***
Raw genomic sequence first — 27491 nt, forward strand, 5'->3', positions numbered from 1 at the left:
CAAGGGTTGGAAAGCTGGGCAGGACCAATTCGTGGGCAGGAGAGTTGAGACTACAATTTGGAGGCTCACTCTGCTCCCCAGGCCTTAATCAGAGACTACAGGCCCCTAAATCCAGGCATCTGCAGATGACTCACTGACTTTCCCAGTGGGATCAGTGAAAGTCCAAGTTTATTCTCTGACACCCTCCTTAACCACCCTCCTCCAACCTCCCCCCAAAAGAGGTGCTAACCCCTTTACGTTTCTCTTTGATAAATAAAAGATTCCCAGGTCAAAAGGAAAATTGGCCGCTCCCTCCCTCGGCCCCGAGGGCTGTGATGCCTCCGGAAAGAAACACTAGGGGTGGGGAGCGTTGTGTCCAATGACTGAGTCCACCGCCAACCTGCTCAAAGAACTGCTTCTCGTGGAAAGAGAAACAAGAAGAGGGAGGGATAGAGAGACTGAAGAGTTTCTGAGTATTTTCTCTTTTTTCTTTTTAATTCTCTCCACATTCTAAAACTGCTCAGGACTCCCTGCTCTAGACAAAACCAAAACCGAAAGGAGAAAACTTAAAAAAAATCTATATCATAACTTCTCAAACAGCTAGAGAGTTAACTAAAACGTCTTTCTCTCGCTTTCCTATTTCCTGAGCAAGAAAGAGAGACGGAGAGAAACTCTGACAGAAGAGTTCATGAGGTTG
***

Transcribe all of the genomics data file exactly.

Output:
Raw genomic sequence first — 27491 nt, forward strand, 5'->3', positions numbered from 1 at the left:
CAAGGGTTGGAAAGCTGGGCAGGACCAATTCGTGGGCAGGAGAGTTGAGACTACAATTTGGAGGCTCACTCTGCTCCCCAGGCCTTAATCAGAGACTACAGGCCCCTAAATCCAGGCATCTGCAGATGACTCACTGACTTTCCCAGTGGGATCAGTGAAAGTCCAAGTTTATTCTCTGACACCCTCCTTAACCACCCTCCTCCAACCTCCCCCCAAAAGAGGTGCTAACCCCTTTACGTTTCTCTTTGATAAATAAAAGATTCCCAGGTCAAAAGGAAAATTGGCCGCTCCCTCCCTCGGCCCCGAGGGCTGTGATGCCTCCGGAAAGAAACACTAGGGGTGGGGAGCGTTGTGTCCAATGACTGAGTCCACCGCCAACCTGCTCAAAGAACTGCTTCTCGTGGAAAGAGAAACAAGAAGAGGGAGGGATAGAGAGACTGAAGAGTTTCTGAGTATTTTCTCTTTTTTCTTTTTAATTCTCTCCACATTCTAAAACTGCTCAGGACTCCCTGCTCTAGACAAAACCAAAACCGAAAGGAGAAAACTTAAAAAAAATCTATATCATAACTTCTCAAACAGCTAGAGAGTTAACTAAAACGTCTTTCTCTCGCTTTCCTATTTCCTGAGCAAGAAAGAGAGACGGAGAGAAACTCTGACAGAAGAGTTCATGAGGTTG